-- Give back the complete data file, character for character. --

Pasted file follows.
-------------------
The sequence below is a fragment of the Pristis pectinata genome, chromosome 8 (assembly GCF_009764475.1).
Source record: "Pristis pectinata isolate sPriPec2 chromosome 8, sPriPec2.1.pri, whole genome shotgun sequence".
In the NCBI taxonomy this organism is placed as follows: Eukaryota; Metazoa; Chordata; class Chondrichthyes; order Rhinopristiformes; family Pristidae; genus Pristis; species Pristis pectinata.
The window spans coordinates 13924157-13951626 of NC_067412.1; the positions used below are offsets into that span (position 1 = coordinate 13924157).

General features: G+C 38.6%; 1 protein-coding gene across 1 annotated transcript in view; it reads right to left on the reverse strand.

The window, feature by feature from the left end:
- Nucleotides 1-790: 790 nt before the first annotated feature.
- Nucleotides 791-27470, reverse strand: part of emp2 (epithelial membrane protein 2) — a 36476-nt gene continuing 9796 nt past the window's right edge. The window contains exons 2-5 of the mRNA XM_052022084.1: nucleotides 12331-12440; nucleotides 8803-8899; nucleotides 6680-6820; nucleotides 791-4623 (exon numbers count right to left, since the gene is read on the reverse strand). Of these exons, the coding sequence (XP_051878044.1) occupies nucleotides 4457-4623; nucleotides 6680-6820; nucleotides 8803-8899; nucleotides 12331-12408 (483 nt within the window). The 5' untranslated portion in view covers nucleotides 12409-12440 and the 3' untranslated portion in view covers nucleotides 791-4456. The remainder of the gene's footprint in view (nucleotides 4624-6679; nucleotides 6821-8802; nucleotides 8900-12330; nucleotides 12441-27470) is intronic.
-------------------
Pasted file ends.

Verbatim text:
The sequence below is a fragment of the Pristis pectinata genome, chromosome 8 (assembly GCF_009764475.1).
Source record: "Pristis pectinata isolate sPriPec2 chromosome 8, sPriPec2.1.pri, whole genome shotgun sequence".
In the NCBI taxonomy this organism is placed as follows: Eukaryota; Metazoa; Chordata; class Chondrichthyes; order Rhinopristiformes; family Pristidae; genus Pristis; species Pristis pectinata.
The window spans coordinates 13924157-13951626 of NC_067412.1; the positions used below are offsets into that span (position 1 = coordinate 13924157).

General features: G+C 38.6%; 1 protein-coding gene across 1 annotated transcript in view; it reads right to left on the reverse strand.

The window, feature by feature from the left end:
- Nucleotides 1-790: 790 nt before the first annotated feature.
- Nucleotides 791-27470, reverse strand: part of emp2 (epithelial membrane protein 2) — a 36476-nt gene continuing 9796 nt past the window's right edge. The window contains exons 2-5 of the mRNA XM_052022084.1: nucleotides 12331-12440; nucleotides 8803-8899; nucleotides 6680-6820; nucleotides 791-4623 (exon numbers count right to left, since the gene is read on the reverse strand). Of these exons, the coding sequence (XP_051878044.1) occupies nucleotides 4457-4623; nucleotides 6680-6820; nucleotides 8803-8899; nucleotides 12331-12408 (483 nt within the window). The 5' untranslated portion in view covers nucleotides 12409-12440 and the 3' untranslated portion in view covers nucleotides 791-4456. The remainder of the gene's footprint in view (nucleotides 4624-6679; nucleotides 6821-8802; nucleotides 8900-12330; nucleotides 12441-27470) is intronic.